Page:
Advice for storing records in Riak

Christian Dahlqvist christian at basho.com
Fri Apr 12 05:49:48 EDT 2013


Hi Toby,

Inserting lots of small records in Riak and querying the full data set via MapReduce is definitely not the best way to go around things. As Alexander points out, easy object is stored with metadata, which adds some overhead and Riak MapReduce tends to work best when run over smaller data sets.

In order to help and come up with suggestions on how to model your data efficiently I would need to better understand the nature of the data you want to store in Riak, the access patterns and how you need to be able to query it.

- What does the data represent? Are there any natural way to group records? 
- How frequently are records inserted? How often are they updated? Do you delete records or keep them forever?
- How do you need to be able to query this data? What is the logical task of the MapReduce job you described? 
- In what different ways is the data aggregated?

Best regards,

Christian



On 12 Apr 2013, at 09:11, Alexander Sicular <siculars at gmail.com> wrote:

> Inline -Alexander.
> 
> On Apr 12, 2013 3:11 AM, "Toby Corkindale" <toby.corkindale at strategicdata.com.au> wrote:
> >
> > Hi,
> > I wondered if I could get a little advice on good practices for storing my records in Riak, such that they perform reasonably well in map-reduce queries?
> >
> > I have a little over 200 million records, currently stored in a regular SQL database. I'm expecting this dataset to continue to grow, of course.
> > Each record is reasonably small - some get up to couple of hundred bytes, but most are smaller, and consist of around a dozen numeric fields and some small alphanumeric identifier fields.
> >
> > My initial trial of importing these into Riak were to take each database row and convert it into a small JSON of key=>value pairs.
> >
> > I'm find two issues with this though.
> > 1) It takes a really long time to import everything into Riak, at least compared to ingesting into PostgreSQL. (I'm using Riak's HTTP API)
> 
> Proto buff interface is faster,  less overhead. ..
> 
> > 2) An initial trial of some map-reduce queries was significantly slower than I was hoping; I suspect this is because of my data structure though.
> > My initial map phase was iterating over a high percentage of the keys, decoding the JSON, and then returning just one or two of the fields from the JSON structure, which is maybe an inefficient way to go about things?
> Not the most efficient.  Everything is translated from erlang to JavaScript and shipped over to the coordinating node.  MR over smaller sets,  accumulate over some range like time or something native to your app.
>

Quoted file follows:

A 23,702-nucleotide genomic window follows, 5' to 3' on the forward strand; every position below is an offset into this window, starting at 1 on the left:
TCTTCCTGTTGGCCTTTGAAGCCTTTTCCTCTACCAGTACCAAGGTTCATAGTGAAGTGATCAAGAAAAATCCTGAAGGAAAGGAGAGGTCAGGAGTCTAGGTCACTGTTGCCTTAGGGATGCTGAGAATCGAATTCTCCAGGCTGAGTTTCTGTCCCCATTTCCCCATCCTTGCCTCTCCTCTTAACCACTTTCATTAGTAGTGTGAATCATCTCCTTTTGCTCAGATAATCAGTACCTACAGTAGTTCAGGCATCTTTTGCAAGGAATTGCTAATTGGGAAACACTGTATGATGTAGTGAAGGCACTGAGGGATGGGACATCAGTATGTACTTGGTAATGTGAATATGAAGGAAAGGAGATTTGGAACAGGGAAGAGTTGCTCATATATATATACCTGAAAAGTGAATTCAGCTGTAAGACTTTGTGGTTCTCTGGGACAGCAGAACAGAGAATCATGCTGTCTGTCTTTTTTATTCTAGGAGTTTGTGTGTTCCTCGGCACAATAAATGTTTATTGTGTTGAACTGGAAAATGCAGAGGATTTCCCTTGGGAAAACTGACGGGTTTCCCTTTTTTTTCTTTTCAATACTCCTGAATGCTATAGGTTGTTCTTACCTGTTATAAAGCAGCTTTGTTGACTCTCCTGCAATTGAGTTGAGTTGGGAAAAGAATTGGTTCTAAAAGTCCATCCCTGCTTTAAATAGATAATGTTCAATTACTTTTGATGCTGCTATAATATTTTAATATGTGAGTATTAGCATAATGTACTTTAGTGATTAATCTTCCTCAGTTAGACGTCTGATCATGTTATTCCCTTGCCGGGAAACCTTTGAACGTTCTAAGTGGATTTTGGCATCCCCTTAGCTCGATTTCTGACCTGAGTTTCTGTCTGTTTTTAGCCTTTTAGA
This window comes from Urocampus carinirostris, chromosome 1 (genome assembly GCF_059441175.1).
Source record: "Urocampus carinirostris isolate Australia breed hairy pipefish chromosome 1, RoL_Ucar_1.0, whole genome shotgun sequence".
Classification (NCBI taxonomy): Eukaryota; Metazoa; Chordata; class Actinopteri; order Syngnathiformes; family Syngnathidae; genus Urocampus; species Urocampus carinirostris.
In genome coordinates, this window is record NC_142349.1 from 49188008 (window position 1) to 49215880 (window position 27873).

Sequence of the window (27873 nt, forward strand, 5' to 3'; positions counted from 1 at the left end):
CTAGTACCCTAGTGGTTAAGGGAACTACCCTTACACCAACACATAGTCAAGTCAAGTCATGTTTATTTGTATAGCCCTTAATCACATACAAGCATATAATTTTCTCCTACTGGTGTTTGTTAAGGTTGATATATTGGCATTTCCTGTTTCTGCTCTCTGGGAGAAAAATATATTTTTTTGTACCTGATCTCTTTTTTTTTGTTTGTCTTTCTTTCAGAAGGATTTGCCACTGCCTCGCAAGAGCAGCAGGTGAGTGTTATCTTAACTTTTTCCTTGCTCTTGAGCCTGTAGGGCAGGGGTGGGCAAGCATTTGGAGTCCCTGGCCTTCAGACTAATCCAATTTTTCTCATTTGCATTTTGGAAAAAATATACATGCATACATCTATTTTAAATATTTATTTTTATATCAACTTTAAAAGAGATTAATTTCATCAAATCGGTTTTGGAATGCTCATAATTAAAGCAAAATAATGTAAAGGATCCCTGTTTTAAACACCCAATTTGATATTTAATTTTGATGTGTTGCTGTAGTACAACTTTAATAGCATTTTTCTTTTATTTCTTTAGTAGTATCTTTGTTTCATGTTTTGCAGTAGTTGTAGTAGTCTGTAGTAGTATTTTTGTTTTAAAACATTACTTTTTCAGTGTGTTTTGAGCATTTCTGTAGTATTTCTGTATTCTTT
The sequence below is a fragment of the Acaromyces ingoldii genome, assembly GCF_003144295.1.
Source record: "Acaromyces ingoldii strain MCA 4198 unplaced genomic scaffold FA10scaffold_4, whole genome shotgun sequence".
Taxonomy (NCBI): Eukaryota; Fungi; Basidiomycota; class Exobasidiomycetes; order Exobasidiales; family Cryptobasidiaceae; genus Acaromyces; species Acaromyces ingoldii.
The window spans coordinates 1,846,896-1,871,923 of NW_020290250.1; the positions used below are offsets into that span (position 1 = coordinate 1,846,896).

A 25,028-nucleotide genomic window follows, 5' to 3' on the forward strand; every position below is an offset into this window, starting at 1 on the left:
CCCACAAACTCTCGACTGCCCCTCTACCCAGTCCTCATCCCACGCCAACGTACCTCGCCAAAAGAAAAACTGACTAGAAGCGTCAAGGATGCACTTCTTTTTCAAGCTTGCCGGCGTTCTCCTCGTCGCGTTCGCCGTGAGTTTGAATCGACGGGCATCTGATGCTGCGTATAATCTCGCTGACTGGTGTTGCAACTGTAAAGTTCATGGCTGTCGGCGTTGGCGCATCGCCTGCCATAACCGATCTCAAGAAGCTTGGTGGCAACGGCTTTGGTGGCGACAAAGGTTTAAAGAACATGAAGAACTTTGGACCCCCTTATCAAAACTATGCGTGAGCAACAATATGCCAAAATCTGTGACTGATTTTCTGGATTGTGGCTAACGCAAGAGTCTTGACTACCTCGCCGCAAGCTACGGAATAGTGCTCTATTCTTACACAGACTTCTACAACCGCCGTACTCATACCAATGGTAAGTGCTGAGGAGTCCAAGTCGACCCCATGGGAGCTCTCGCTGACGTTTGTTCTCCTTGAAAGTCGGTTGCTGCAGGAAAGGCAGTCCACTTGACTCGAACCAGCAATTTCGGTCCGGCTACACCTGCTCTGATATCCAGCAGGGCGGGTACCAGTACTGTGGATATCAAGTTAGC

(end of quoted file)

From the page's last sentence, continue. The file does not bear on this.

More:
> >
> >
> > So I was wondering if there's a better way to be approaching the problem.. I wondered about breaking up the records further, and storing individual fields against keys, rather than the whole record as a JSON object.
> >
> > Eg. This was my initial method:
> > Key: {id}:{recordtype}:{recordid}
> > Value: { field1: "foo", field2: "bar", field3: "baz" }
> >
> > I wondered about this, creating one key for each field:
> > {id}:{recordtype}:{recordid}:field1 ==> "foo"
> > {id}:{recordtype}:{recordid}:field2 ==> "bar"
> > {id}:{recordtype}:{recordid}:field3 ==> "baz"
> >
> 
> Don't do that.  There is a ~400b per key overhead in riak.
> 
> > That would avoid the need for one of the map phases; but on the other hand, now I'd be creating an order of magnitude more overall keys in the db.
> >
> >
> > On the other hand, I wondered about going the other way, and grouping records under one key. So instead of having keys 100, 101, 102 .. 109, I would have one key 10x that contained a JSON structure with an array of records.. (I don't know whether I store 10, 50 or 100 records per key)
> >
> 
> I might batch depending on your access pattern and update pattern. If you update values with any frequency it may not be worth it.  Riak has no in place updates. 
> 
> > This would speed up the time taken to ingest data to Riak, and reduce the number of total queries made by the map phase.. but would increase the work DONE in the map phase and add inefficiencies as sometimes only a few rows of the set would actually be required for a given query.
> >
> >
> >
> > And the third consideration is that maybe I just need to scale up the cluster size to have more machines. Currently it's running on a small cluster of four nodes while trialling Riak. (And I'm comparing performance with a single, but significantly more powerful, PostgreSQL node)
> >
> >
> > There's nothing to stop me trying out all these methods, but I thought I'd poll the community for advice since no doubt implemented similar things before and know what rough things may or may not work well.
> >
> >
> > Thanks,
> > Toby
> >
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